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Re: The GPL means what you want it to mean

From: Rahul Dhesi
Subject: Re: The GPL means what you want it to mean
Date: Sat, 11 Apr 2009 22:18:37 +0000 (UTC)
User-agent: nn/6.7.0

Rjack made two ludicrious claims.

First, that the GPL causes promissory estoppel, and as a result, anybody
can copy GPL software as he pleases, with no limitations. I will discuss
this later.

Second, that the GPL, if treated as causing a contract to form, is
unenforceable due to illegality. Let's discuss this below.

Having claimed that the GPL contains illegal terms, Rjack is having a
very, very hard time specifying just what in the GPL is illegal.

He sort of implied that the ilelgality came from antitrust, when he
wrote: "The licensing fees in the GPL are price fixed a no charge to all
third parties." Price-fixing sounds like antitrust, doesn't it?  But
when I probed about this, Rjack denied that he was thinking of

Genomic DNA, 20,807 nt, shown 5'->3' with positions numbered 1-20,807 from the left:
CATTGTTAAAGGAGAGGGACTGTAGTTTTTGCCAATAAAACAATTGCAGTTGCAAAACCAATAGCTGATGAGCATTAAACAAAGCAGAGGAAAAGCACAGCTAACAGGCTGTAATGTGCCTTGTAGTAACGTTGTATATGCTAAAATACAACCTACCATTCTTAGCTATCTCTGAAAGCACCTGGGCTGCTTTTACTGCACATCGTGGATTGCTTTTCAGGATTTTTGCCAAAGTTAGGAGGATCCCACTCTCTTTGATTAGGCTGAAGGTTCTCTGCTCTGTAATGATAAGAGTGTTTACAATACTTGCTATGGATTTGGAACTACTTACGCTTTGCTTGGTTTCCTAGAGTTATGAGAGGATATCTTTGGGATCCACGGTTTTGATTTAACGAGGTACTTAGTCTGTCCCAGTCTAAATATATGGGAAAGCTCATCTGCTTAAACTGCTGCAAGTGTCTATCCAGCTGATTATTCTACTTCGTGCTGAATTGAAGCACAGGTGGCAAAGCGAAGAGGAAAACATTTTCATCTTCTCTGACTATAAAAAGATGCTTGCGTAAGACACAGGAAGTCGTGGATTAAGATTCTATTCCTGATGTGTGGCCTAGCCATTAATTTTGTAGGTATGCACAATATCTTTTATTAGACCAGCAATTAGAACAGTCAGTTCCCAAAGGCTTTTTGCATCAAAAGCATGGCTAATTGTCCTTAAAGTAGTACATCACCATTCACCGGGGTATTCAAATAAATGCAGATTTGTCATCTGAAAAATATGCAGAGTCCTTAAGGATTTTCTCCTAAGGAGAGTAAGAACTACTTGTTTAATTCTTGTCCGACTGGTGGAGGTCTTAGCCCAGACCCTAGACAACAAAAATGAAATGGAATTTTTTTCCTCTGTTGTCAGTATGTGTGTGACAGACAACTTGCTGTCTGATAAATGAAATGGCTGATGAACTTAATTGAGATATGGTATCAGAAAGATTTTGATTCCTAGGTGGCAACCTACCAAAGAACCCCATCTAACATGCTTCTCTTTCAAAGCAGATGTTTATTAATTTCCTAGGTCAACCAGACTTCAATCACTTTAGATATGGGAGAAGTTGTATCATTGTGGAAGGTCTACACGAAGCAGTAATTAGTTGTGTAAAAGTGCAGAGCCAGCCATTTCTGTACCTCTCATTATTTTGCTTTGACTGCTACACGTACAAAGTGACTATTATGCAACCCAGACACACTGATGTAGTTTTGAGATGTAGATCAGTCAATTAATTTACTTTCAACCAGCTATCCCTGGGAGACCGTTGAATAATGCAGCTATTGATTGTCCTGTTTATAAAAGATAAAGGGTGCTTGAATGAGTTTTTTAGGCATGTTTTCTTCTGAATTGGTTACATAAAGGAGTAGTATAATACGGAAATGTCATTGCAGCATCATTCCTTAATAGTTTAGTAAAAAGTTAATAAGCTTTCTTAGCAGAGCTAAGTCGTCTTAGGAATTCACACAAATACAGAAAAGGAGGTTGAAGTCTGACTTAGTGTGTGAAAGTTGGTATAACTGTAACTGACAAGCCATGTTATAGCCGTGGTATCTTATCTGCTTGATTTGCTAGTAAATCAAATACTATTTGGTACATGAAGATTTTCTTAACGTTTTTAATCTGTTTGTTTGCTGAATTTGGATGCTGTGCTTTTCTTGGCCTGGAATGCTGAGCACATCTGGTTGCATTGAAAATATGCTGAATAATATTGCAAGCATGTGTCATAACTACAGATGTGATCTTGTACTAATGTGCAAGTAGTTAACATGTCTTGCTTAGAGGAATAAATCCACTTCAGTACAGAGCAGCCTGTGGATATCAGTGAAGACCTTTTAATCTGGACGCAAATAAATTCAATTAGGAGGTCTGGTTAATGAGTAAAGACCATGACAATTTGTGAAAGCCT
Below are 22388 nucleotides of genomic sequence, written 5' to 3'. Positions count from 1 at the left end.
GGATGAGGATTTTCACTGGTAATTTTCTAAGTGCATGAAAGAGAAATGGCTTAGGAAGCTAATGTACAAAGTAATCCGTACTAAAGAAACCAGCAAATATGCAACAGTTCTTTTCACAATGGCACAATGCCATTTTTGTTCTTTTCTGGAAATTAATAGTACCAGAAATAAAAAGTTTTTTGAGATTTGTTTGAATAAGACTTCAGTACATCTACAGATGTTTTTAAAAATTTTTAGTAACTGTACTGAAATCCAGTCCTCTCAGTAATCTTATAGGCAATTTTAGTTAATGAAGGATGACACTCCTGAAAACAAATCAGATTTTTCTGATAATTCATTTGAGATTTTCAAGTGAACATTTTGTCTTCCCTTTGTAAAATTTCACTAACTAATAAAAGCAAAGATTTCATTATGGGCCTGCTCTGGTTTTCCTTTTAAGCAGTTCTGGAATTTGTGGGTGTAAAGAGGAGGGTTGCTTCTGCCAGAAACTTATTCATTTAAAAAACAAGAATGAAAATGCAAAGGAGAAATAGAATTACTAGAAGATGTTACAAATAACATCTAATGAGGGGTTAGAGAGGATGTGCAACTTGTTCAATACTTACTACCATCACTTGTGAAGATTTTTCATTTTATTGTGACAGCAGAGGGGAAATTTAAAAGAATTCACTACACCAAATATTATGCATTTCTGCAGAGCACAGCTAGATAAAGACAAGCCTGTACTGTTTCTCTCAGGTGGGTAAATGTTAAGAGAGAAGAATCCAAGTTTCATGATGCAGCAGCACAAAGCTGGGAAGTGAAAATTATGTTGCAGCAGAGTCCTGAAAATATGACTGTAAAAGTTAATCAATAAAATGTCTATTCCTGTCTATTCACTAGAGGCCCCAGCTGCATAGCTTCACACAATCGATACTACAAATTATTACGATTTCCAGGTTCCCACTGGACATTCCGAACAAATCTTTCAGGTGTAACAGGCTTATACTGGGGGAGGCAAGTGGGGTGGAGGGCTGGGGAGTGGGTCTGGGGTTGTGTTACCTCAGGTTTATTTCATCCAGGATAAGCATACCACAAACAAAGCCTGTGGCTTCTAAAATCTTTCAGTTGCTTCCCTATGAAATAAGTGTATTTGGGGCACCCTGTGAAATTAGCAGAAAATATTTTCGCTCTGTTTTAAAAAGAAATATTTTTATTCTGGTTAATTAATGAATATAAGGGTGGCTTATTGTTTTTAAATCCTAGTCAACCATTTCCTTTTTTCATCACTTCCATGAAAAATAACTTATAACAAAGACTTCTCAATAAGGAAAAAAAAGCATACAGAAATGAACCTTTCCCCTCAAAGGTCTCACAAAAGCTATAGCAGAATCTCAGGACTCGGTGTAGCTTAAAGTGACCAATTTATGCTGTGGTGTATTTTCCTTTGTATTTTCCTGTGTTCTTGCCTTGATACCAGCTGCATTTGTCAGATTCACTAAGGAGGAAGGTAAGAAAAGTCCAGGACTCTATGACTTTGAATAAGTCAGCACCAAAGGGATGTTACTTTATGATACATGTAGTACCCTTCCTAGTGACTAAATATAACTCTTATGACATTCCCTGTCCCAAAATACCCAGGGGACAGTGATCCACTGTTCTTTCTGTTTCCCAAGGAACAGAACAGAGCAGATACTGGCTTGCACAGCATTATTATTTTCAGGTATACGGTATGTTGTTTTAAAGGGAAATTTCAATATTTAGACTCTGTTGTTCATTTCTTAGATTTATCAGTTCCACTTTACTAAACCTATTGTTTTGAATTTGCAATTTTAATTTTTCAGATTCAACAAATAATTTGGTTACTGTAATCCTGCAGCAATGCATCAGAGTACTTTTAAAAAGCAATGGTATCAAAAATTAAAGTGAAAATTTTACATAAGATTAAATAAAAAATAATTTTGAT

antitrust. OK, let's grant him that.

And just as well, bcause we know there is no antitrust issue.  We know
there isn't because Daniel Wallace, in Rjack style, argued that
repeatedly and lost in court about five times (!) before giving up.

What else is there that could be illegal in the GPL? I can't find

And neither, you might have notice, can Rjack.

So in his latest posting, his reasoning now essentially is:

  If you can't prove that the GPL is enforceable, then it must be

Two problems here.

First, as a practical matter, the GPL is enforceable, because it's
routinely enforced.

Second, even if it were not, that would not necessarily make it illegal.
Illegality is just one of many possible reasons why a contract (if the
GPL causes a contract to form) might be unenforceable.

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